|Publication number||US7780119 B2|
|Application number||US 11/950,269|
|Publication date||Aug 24, 2010|
|Filing date||Dec 4, 2007|
|Priority date||Dec 11, 2006|
|Also published as||CA2672472A1, CN101687553A, US20090127398, WO2008147461A1|
|Publication number||11950269, 950269, US 7780119 B2, US 7780119B2, US-B2-7780119, US7780119 B2, US7780119B2|
|Inventors||Michael David Johnson, Baron Hall|
|Original Assignee||Michael David Johnson, Baron Hall|
|Export Citation||BiBTeX, EndNote, RefMan|
|Patent Citations (9), Non-Patent Citations (2), Referenced by (6), Classifications (9), Legal Events (6)|
|External Links: USPTO, USPTO Assignment, Espacenet|
This application claims the benefit of provisional patent application 60/874,107 filed on Dec. 11, 2006, and is hereby incorporated by reference.
This disclosure relates in general to the field of spacecraft, and more particularly to modular spacecraft with launch vehicle interfaces that also function as berthing or docking interfaces for the spacecraft.
Typically, spacecraft launch interfaces include some form of a dual ring structure with a separation plane between the rings. Some form of releasable clamp or clamp-band is used to hold the two rings together while the launch vehicle is transporting the spacecraft to orbit. Once the boost phase is completed and thrusting has terminated; the releasable clamp or clamp-band releases, and a set of preloaded springs pushes the launch vehicle and spacecraft interface rings apart, thus releasing the spacecraft into orbit. If the spacecraft is to dock or berth with another spacecraft, a docking or berthing interface is usually provided as a separate subsystem from the launch vehicle interface. Usually one end of the spacecraft is occupied by the launch vehicle interface while the opposing end is occupied by the docking or berthing interface. This practice is wasteful and causes problems with the launch vehicle, spacecraft and target spacecraft (e.g. the International Space Station) such as the inability to carry an additional payload on the launch vehicle and the inability to dock or berth additional spacecraft to the target spacecraft once the two spacecraft are docked.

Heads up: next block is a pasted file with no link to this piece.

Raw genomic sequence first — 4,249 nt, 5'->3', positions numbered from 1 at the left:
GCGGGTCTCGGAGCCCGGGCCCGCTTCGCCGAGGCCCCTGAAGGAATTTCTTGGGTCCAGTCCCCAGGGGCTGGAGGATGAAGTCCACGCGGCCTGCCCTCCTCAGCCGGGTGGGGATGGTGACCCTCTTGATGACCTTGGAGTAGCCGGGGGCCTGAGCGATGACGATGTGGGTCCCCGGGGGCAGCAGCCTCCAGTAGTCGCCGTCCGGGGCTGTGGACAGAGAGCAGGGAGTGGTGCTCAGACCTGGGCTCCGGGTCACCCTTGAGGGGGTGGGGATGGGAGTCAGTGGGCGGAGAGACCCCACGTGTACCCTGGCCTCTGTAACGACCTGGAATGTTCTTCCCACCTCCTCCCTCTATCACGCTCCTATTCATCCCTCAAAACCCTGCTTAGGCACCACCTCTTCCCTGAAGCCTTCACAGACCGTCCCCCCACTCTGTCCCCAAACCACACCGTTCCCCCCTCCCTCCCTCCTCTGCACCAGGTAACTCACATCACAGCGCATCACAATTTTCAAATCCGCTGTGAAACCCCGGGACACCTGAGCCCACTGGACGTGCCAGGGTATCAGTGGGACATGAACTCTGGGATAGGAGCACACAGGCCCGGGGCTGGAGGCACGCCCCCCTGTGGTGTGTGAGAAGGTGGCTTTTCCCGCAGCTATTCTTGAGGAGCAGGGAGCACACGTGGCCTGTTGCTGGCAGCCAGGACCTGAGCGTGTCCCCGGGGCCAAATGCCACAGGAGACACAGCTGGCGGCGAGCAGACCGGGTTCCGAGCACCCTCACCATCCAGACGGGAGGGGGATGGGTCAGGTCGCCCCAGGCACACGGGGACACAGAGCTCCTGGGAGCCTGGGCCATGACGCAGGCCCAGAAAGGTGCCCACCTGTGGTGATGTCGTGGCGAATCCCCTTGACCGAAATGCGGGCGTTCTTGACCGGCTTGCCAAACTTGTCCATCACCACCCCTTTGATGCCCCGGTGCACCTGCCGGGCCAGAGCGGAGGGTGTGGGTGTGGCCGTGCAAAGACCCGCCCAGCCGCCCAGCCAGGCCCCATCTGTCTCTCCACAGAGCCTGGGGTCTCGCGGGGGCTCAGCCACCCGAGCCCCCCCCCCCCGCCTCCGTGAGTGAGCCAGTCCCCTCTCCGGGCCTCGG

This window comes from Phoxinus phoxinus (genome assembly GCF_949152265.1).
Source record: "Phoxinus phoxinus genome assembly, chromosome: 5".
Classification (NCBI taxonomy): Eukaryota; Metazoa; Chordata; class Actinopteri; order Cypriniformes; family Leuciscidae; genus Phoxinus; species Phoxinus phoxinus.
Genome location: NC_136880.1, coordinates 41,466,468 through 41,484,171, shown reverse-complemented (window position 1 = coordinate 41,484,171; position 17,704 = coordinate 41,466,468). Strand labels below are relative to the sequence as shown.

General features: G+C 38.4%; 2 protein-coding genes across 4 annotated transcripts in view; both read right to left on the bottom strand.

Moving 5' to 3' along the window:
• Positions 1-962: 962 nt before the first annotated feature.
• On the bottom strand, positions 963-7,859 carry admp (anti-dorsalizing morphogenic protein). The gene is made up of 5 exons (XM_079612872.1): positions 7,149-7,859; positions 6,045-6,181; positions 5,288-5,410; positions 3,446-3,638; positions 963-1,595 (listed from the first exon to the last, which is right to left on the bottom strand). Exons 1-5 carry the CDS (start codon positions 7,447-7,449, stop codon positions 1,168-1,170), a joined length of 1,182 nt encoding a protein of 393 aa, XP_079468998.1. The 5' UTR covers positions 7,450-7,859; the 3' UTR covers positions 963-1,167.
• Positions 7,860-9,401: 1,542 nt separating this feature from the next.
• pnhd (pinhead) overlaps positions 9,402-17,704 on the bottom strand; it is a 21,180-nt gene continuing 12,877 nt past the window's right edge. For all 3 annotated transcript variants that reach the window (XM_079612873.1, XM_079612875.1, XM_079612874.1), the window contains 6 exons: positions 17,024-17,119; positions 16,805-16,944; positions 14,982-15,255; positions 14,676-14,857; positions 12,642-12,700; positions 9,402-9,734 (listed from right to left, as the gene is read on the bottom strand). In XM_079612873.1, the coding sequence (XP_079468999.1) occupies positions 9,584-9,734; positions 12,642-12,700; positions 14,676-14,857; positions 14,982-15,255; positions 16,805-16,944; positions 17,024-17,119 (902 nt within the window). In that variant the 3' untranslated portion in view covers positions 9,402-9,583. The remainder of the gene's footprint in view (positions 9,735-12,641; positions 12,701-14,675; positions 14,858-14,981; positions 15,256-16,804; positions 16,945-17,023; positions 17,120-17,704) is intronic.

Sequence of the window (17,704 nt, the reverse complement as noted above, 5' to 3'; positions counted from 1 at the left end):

Another unmet need in the space industry is the lack of the ability to use existing spaceflight-qualified hardware in a different fashion than its original intent. An attempt at this method of spacecraft utilization was attempted in the 1960's and 1970's under the Apollo Applications Program. The Skylab space station was the successful result of this effort. Another earlier proposal included the utilization of the Atlas spent booster as a space station for project Mercury. None of these earlier attempts were modular in nature and, in fact, were point design solutions with no ability to be modified to meet the needs of diverse mission requirements.
Current boosters also have alternate utilization potential. For example, the Centaur upper stage, originally flown in the early 1960's, continues to be flown to this day. This high performance upper stage has a structural mass fraction of 0.92. In other words, only 8% of the total mass of the vehicle is devoted to structural and propulsion elements. An excellent example of the structural efficiency is the mass of the tank dome is less than 200 pounds, yet it supports a load of approximately 46 thousand pounds. The Centaur also contains a full avionics suite to operate as an autonomous spacecraft including a three-axis stabilized guidance and control system and monopropellant reaction control system. Many of these Centaur components and subsystems could be further utilized for spacecraft construction.
No spacecraft launch vehicle interface that also functions as a berthing or docking interface has ever been developed that provides the economy of utilization of one face of the spacecraft for both functions. There is currently no spacecraft design that is capable of providing a load path to carry an additional payload while providing combined launch vehicle and berthing interfaces simultaneously. Further, there is no previous system or method that employs existing spaceflight-qualified hardware to perform simultaneous launch vehicle interface, docking/berthing interface and secondary payload carrying capacity in a modular fashion that may be modified to meet the needs of diverse mission requirements.
Therefore a need has arisen for a spacecraft which corrects the problems identified above.
A further need exists for a spacecraft launch vehicle interface that also functions as a berthing or docking interface.
A further need exists for a spacecraft that is capable of providing a load path to carry an additional payload while providing combined launch vehicle and berthing interfaces simultaneously.
A further need exists for a spacecraft that employs existing spaceflight-qualified hardware to perform simultaneous launch vehicle interface, docking/berthing interface and secondary payload carrying capacity in a modular fashion that may be modified to meet the needs of diverse mission requirements.